Proteostasis in Aging and Disease (Janine Kirstein)

Utilizing a roGFP based folding sensor to access the redox status (green) in a nematode that is challenged with the expression of an aggregation-prone polyglutamine stretch (red) in muscle cells.

Research Overview

Our research goal is to advance our understanding of the mechanisms to maintain a functional proteome during the lifespan of a metazoan. We use a model organism that has a long-standing history as an excellent genetic model and more recently cell biology tools became available. However, any biochemical or biophysical studies were few and far in between in the literature of C. elegans research. On the other hand our understanding of chaperones and proteolytic machines, how they work, how they recognize a substrate and contribute to protein folding, are almost entirely based on in vitro or ex vivo data. Our research approach will bridge this gap and provide with C. elegans an excellent model utilizing biochemical, cell biology and genetic techniques addressing important biological questions on the management of protein misfolding and aggregation in a metazoan in vivo.

Specifically, we employ novel proteostasis sensors to analyze the chaperone and proteolytic capacity of distinct tissues and the whole organism during development and aging and upon chronic stress conditions in vivo in real-time. This extensive analysis will allow for an identification of the key chaperone and proteolytic complexes maintaining protein quality control and their interplay upon imbalance of proteostasis during aging and in neurodegenerative disease models (Huntington’s disease, Alzheimer’s disease, Parkinson’s disease etc.).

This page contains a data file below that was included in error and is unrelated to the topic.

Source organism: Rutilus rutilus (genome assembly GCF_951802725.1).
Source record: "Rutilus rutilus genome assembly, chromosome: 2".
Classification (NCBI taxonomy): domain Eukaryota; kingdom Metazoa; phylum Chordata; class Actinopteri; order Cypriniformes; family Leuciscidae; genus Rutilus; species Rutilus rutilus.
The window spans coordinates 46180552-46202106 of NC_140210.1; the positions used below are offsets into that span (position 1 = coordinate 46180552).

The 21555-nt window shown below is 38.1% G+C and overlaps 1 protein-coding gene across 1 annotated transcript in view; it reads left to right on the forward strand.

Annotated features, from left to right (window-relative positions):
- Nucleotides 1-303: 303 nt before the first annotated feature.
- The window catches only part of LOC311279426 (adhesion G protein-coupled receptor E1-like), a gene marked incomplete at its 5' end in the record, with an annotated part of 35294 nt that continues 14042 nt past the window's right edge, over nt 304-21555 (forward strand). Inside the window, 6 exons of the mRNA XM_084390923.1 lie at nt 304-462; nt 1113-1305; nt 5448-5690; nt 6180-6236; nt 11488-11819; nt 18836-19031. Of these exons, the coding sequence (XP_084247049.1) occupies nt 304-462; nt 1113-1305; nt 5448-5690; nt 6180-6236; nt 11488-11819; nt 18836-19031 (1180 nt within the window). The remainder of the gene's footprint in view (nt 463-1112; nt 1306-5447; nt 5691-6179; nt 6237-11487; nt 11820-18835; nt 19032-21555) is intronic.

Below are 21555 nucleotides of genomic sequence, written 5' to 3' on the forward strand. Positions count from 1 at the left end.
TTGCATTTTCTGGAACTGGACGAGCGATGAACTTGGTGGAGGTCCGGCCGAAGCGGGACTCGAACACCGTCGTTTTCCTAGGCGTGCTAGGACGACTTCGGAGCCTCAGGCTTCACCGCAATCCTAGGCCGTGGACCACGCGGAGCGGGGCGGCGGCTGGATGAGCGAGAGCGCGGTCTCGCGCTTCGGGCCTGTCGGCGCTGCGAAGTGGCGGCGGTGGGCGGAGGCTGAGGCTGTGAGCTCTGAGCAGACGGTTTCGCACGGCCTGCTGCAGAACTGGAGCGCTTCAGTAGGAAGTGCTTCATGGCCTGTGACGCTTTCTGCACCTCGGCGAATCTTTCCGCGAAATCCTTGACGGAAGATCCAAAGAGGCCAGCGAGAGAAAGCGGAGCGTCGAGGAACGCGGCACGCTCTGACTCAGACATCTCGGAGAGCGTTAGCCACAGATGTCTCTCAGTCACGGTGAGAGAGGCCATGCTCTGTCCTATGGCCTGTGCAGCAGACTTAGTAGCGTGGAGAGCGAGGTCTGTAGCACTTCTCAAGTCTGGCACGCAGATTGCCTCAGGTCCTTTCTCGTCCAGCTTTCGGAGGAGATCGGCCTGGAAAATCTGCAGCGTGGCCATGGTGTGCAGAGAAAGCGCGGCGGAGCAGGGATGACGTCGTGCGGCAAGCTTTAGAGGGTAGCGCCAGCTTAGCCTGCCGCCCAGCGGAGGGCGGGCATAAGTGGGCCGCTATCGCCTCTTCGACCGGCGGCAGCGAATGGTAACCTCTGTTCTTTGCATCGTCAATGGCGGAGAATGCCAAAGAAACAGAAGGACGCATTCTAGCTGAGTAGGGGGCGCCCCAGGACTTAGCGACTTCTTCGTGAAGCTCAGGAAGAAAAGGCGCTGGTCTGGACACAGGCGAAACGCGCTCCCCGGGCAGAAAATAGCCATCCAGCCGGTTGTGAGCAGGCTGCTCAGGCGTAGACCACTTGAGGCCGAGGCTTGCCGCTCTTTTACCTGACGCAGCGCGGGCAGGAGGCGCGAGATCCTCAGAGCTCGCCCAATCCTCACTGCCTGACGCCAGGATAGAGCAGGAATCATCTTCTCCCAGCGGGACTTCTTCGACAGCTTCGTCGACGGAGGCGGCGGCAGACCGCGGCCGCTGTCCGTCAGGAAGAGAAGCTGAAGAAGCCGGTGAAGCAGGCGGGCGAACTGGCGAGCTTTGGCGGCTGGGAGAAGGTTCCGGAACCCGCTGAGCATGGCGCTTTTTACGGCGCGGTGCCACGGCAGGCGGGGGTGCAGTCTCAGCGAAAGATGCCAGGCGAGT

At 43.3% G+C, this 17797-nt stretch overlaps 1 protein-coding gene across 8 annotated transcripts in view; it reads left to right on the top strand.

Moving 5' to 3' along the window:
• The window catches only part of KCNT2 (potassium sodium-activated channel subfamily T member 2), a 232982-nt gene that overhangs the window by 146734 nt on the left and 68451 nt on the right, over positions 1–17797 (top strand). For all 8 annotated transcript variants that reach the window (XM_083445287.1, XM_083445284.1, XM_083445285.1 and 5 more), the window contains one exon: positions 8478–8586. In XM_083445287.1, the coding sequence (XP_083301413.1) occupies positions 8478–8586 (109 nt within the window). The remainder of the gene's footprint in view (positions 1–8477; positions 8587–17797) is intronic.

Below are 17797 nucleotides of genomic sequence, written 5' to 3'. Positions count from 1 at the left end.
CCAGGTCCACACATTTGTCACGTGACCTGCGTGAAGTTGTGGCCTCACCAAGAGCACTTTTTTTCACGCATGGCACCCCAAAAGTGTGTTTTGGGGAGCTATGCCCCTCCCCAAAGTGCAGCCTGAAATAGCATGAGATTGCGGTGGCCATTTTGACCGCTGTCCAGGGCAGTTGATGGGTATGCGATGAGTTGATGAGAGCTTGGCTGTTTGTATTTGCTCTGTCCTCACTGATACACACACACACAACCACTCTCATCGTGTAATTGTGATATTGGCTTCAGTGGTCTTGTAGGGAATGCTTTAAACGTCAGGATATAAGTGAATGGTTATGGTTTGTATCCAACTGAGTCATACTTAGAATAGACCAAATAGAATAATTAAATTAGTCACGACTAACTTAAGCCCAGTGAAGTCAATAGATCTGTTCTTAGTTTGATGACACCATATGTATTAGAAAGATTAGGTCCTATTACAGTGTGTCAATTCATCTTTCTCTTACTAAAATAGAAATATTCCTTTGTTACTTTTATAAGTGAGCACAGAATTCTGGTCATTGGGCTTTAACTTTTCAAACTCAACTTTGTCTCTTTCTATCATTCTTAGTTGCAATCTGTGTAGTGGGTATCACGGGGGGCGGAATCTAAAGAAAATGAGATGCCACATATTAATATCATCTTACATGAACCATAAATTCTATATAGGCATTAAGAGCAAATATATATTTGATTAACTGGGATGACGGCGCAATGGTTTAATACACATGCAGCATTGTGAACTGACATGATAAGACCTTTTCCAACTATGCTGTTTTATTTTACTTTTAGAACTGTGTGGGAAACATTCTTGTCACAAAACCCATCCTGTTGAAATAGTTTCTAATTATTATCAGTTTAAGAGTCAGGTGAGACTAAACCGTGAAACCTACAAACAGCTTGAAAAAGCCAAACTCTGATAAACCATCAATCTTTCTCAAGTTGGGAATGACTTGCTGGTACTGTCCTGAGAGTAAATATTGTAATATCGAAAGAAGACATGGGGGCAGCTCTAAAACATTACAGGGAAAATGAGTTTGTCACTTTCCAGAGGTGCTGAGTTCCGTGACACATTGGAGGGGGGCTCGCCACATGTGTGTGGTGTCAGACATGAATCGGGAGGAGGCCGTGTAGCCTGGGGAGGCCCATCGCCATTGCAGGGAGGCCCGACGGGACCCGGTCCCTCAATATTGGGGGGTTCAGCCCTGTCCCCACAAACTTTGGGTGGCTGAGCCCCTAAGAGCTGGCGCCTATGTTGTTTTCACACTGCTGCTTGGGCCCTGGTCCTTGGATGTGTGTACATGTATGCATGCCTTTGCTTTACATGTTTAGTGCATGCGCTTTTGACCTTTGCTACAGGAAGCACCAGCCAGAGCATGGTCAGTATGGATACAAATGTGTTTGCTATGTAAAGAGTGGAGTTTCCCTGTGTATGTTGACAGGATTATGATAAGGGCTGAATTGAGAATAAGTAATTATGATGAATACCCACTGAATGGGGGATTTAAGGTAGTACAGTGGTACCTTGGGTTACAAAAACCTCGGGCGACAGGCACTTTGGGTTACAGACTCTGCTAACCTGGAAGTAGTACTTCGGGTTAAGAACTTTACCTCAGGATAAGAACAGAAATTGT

Our research will use a variety of complementary model systems. In addition to C. elegans we will also utilize mammalian cell tissue culture models as well as biochemical and biophysical in vitro techniques to gain mechanistic insight into the proteostasis network maintaining a healthy and functional proteome.

On the left: Luciferase-GFP as protein folding sensor. Luciferase is a meta-stable protein and requires the attention of molecular chaperone for its correct fold and function. A fusion to GFP allows for a visual read-out of its aggregation propensity in vivo. On the right: Luciferase-GFP (green) expressed in neurons of C. elegans reports on the chaperone capacity during neuronal aging. Shown here is the head region of the nematode and phalloidin (red) is used as a co-stain for muscle cells.
This cartoon summarizes our most recent findings of the relationship between proteostasis and redox homeostasis (Kirstein et al., 2015 EMBO J). Here we could demonstrate that imbalances of protein folding conditions provoked by the expression of amyloidogenic proteins, inhibition of the proteasome or aging trigger a loss of redox control in the ER and the cytosol. Whereas the cytosolic redox state changes from reducing towards oxidizing conditions, the ER shifts the opposite way and becomes reducing during aging and in response to proteotoxic challenges. This has detrimental consequences for the physiology of the cell and proteins of the secretory path.

Leibniz-Forschungsinstitut für Molekulare Pharmakologie im Forschungsverbund Berlin e.V. (FMP)
Campus Berlin-Buch
Robert-Roessle-Str. 10
13125 Berlin, Germany
+4930 94793 - 100 
+4930 94793 - 109 (Fax)
info(at)fmp-berlin.de

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